My sister, Sylvia, was the oldest child in the family followed by three boys. From the furthest reach of my memory, she was always by Mom's side either helping in the kitchen or cleaning the house. When Mom and Dad had to be gone for an afternoon, Sylvia was in charge. She was like a second Mom and mostly we obeyed her like we would Mom.
Since Saturday was usually cleaning day, it was also one of our few conflicts. The vacuum cleaner fired up just as Mighty Mouse or Underdog came on the fuzzy screen that served as television in those days. I begged for the cleaning to be postponed until our favorite cartoons were over. However, Sylvia knew from experience that all of them were our favorites. My protests continued until the living room floors were thoroughly cleaned and the noisy monster quieted.
Our bedroom usually looked like a war zone with clothes hanging from every bedpost and covering the dresser, bureau and floor. Whether Mom initiated the arranging and scouring of the bedroom or if Sylvia took it upon herself, baskets of clothes were filled and the room cleaned. For a few days we struggled to find clothes that once lay in plain sight. Occasionally in frustration, I would holler, "Where did you hide my socks?" In hind sight, I was just being mean-spirited and unfair.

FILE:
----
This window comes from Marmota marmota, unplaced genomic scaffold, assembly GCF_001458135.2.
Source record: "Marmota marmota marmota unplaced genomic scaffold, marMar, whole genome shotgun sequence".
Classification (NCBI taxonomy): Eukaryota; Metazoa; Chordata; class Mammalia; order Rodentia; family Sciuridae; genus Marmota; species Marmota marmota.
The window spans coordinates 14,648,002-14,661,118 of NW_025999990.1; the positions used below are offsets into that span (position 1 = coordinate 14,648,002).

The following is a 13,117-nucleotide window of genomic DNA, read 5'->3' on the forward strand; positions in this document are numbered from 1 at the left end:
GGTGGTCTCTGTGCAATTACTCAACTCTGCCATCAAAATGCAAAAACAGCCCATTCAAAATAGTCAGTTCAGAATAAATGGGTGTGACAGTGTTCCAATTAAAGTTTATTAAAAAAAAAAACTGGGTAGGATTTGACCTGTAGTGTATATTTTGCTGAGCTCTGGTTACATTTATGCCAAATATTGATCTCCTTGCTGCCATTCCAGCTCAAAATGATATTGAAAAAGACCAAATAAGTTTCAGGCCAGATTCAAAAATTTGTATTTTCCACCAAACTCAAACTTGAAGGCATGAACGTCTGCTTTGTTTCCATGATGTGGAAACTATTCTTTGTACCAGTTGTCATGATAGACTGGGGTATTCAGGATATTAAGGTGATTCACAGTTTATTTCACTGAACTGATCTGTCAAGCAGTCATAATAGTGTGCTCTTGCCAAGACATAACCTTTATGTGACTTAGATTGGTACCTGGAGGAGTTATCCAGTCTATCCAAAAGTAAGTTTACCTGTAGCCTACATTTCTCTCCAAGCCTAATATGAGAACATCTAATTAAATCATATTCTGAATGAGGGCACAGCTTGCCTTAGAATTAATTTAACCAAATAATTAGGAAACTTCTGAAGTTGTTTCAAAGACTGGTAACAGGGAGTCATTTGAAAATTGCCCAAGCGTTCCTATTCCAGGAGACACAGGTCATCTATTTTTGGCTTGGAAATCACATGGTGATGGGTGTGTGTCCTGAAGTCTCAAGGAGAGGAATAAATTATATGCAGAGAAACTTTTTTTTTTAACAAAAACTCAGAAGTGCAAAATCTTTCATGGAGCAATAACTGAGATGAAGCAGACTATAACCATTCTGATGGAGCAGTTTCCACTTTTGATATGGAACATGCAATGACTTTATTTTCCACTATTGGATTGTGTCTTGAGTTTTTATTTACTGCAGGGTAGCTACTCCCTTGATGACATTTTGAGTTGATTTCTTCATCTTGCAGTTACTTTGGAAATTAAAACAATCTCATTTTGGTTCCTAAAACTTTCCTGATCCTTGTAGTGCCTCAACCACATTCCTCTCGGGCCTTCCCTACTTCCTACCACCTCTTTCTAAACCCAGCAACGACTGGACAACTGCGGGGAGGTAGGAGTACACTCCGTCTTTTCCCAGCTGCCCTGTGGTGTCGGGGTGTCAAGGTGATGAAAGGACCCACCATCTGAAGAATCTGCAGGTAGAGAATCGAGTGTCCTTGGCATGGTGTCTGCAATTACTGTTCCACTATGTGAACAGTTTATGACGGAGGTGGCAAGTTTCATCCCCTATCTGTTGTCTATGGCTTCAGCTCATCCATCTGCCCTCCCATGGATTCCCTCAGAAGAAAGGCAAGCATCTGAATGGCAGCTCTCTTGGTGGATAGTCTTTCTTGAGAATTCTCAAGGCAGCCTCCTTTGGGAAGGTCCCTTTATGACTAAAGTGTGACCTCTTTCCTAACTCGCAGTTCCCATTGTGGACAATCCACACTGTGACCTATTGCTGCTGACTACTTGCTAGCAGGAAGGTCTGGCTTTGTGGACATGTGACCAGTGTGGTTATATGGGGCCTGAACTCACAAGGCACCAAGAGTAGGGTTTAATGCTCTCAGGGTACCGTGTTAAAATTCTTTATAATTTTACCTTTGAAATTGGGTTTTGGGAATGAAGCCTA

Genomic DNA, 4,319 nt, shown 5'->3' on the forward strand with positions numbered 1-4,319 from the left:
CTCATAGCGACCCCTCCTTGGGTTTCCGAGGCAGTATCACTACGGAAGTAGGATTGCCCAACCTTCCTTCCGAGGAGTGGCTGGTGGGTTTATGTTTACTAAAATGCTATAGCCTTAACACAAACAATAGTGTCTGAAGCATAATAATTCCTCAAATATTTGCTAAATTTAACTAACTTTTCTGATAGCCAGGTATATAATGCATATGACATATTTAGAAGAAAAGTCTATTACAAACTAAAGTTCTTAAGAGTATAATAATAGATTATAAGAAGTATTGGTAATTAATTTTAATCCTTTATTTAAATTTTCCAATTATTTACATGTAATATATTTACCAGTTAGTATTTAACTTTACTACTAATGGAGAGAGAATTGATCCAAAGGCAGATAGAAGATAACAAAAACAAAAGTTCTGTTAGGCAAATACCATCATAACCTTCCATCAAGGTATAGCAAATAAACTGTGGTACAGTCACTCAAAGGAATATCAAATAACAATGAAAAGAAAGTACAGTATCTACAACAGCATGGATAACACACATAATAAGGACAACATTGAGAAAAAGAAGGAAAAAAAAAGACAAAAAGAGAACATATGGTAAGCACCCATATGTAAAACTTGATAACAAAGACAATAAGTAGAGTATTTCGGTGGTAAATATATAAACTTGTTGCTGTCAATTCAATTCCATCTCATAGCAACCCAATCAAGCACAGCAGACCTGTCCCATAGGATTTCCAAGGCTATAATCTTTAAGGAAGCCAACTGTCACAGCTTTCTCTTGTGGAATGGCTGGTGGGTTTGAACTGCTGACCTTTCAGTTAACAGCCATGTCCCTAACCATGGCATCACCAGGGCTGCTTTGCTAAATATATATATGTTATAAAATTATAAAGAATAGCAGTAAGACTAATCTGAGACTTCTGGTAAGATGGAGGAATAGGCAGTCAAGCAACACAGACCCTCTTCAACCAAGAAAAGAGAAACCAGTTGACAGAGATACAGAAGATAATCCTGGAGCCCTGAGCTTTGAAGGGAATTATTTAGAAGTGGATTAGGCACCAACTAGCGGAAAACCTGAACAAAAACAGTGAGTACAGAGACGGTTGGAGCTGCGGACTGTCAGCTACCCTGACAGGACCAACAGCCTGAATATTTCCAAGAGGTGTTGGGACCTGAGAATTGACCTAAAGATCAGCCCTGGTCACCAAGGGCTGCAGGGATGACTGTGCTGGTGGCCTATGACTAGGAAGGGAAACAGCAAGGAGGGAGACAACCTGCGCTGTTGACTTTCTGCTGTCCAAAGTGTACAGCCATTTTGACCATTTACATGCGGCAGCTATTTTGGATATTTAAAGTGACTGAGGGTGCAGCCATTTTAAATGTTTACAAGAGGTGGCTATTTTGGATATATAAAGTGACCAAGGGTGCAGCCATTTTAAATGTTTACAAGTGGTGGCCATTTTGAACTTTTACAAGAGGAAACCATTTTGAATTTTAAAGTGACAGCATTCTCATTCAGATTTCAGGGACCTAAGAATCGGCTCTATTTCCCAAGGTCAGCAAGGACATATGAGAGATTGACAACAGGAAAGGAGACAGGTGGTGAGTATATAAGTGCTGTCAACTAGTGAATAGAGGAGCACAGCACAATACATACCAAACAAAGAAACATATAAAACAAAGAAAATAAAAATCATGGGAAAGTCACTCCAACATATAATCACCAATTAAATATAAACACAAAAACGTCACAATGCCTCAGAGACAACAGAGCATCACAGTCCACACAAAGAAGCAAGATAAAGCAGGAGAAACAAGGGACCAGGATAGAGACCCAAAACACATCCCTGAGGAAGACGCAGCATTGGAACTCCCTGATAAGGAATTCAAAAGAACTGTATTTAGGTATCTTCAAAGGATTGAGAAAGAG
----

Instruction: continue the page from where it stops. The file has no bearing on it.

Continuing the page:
In those days we had a division of labor. Mom and Sylvia took care of cooking and cleaning the house and Dad and the boys were responsible for the barn work and planting and tending the crops. Occasionally, Mom would put pressure on Dad and Dad came down on us three boys to shoulder our responsibilities indoors. For a few weeks, clothes were put away or carried down to the laundry and we even took turns washing dishes. I am ashamed to say, the pattern of our messiness always returned.
Similar shirking of responsibilities and even outbursts from frustration happen in the workplace. Sometimes they result from lack of clarity regarding responsibilities. Other times they occur due to lack of ownership or disagreement regarding appropriate roles or duties. A lot of conflict at work could be eliminated with structured group communication about how work should be accomplished and how priorities should be met. Come to think of it there are a couple of my responsibilities I have put off that need to be addressed (Note to self - Straighten my office). The best leaders know that some time spent in clarifying and getting buy-in for responsibilities can produce valuable payback in greater efficiency and higher morale. Seeking clarity and buy-in for responsibilities is not only a nice thing to do, it makes business sense by improving customer service and profit margins.
R. Glenn Ray, Ph.D., is the president of RayCom Learning. To learn more about Ray's completely revised, third printing of "The Facilitative Leader: Behaviors that Enable Success," visit his Web site, www.raycomlearning.com. Everyday Leadership appears each Wednesday on the Business page.